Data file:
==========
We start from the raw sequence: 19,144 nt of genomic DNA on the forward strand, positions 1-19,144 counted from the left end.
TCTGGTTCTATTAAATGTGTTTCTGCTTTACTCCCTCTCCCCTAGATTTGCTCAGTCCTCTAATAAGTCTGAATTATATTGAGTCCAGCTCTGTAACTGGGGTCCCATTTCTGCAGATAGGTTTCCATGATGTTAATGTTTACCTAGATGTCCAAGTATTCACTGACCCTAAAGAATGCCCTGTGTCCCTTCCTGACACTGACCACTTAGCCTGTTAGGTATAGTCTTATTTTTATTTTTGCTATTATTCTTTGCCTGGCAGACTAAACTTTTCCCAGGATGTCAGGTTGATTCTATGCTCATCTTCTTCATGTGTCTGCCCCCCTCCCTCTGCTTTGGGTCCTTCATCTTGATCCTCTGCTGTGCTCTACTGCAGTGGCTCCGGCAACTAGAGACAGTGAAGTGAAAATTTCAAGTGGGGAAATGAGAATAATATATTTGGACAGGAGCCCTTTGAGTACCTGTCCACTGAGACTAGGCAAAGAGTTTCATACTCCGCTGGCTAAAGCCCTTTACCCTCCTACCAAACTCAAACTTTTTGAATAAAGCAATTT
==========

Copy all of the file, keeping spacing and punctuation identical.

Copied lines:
We start from the raw sequence: 19,144 nt of genomic DNA on the forward strand, positions 1-19,144 counted from the left end.
TCTGGTTCTATTAAATGTGTTTCTGCTTTACTCCCTCTCCCCTAGATTTGCTCAGTCCTCTAATAAGTCTGAATTATATTGAGTCCAGCTCTGTAACTGGGGTCCCATTTCTGCAGATAGGTTTCCATGATGTTAATGTTTACCTAGATGTCCAAGTATTCACTGACCCTAAAGAATGCCCTGTGTCCCTTCCTGACACTGACCACTTAGCCTGTTAGGTATAGTCTTATTTTTATTTTTGCTATTATTCTTTGCCTGGCAGACTAAACTTTTCCCAGGATGTCAGGTTGATTCTATGCTCATCTTCTTCATGTGTCTGCCCCCCTCCCTCTGCTTTGGGTCCTTCATCTTGATCCTCTGCTGTGCTCTACTGCAGTGGCTCCGGCAACTAGAGACAGTGAAGTGAAAATTTCAAGTGGGGAAATGAGAATAATATATTTGGACAGGAGCCCTTTGAGTACCTGTCCACTGAGACTAGGCAAAGAGTTTCATACTCCGCTGGCTAAAGCCCTTTACCCTCCTACCAAACTCAAACTTTTTGAATAAAGCAATTT